You can't add code blocks to the declarative markup inside the Scripts collection of the ScriptManager control. In turn, this meant that I could not add the declarative call to output the script bundle created by the ASP.Net Web Optimization framework. And while I technically could have made all of this work by programmatically adding the output of the bundle to the ScriptManager, I really did not want to have to introduce dependencies on  the bundling process in the application.

Secondly, if you notice, I'm using the CompositeScript collection in the ScriptManager. This performs a similar function to WebGrease in that it bundles all of the scripts defined in its collection and outputs them as one script. It gets better though, because you can reference scripts that have been embedded as resource in assemblies, and combine them into one script. So, for example, in the following image we reference a bunch of the default scripts used by WebForms, the GridViewControl, MenuControl, Validation, and Microsoft Ajax (UpdatePanel), and all of these scripts will be loaded from their respective assembly, combined into one script, and then transferred to the browser as one file.

So how do you add your minimized and bundled project JavaScript files to the ScriptManager?

First, identify all of the scripts that you want to be included in your bundle. In this case, I'm using a bunch of Microsoft scripts that are embedded in assemblies. Instead of trying to extract them from the assemblies, just grab them from the CDN. Add them to your project along with your other JavaScript Files.

Second, create the necessary Pre Build commands to get WebGrease to minimize your JavaScript files.

Third, create the necessary Pre Build command to get WebGrease to bundle the various JavaScript files into a single file. In this example, I've used a configuration file with the WebGrease executable to bundle the minimized files from the various script folder and they are all bundled into the "FacilityOptimization.js" file.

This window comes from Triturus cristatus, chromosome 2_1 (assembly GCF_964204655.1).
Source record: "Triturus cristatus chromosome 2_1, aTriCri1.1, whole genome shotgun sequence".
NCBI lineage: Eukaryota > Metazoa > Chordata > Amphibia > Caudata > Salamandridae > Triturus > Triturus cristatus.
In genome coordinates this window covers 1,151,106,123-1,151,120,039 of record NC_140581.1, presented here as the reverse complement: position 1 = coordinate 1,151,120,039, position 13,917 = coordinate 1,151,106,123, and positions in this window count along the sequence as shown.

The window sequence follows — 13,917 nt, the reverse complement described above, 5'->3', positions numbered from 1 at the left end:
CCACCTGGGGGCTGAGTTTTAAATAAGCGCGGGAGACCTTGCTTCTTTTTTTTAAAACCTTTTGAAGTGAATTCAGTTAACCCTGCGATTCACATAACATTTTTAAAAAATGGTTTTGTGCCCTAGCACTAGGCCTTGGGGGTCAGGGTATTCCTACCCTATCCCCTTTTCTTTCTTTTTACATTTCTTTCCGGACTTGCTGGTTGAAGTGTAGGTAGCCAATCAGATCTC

Finally, reference the minimized and bundled JavaScript file in your ScriptManager's CompositeScript Path property. There seems to be some confusion on the web that this property can be used to set the name of the script that will be sent to the browser. This is incorrect. The correct usage of the Composite Script Path property is to set the path to a script file on the file system that contains all of the scripts defined in the CompositeScript Scripts collection, whether they exist on disk or as a resource in an assembly. This way, the ScriptManager knows that the scripts that would normally be loaded from assemblies will now be loaded from the script identified by the CompositeScript Path property.

So what does this get you? Here's what the requested resources looked like before optimization:

Here's what the requested resources looked like after optimization:

The pages have considerably fewer resources that need to be loaded, and those resources are comparatively smaller, which leads to faster page loads.

To sum up, I believe there are situations that warrant straying from the path and utilizing different methods that best address the situation. In this case, moving away from the ASP.Net Web Optimization framework and utilizing WebGrease was the right solution. It does however take considerably more effort, and is ultimately more brittle than using the web optimization framework.

So, if you find yourself in a similar situation, consider dropping the ASP.Net Web Optimization framework and just stick with WebGrease!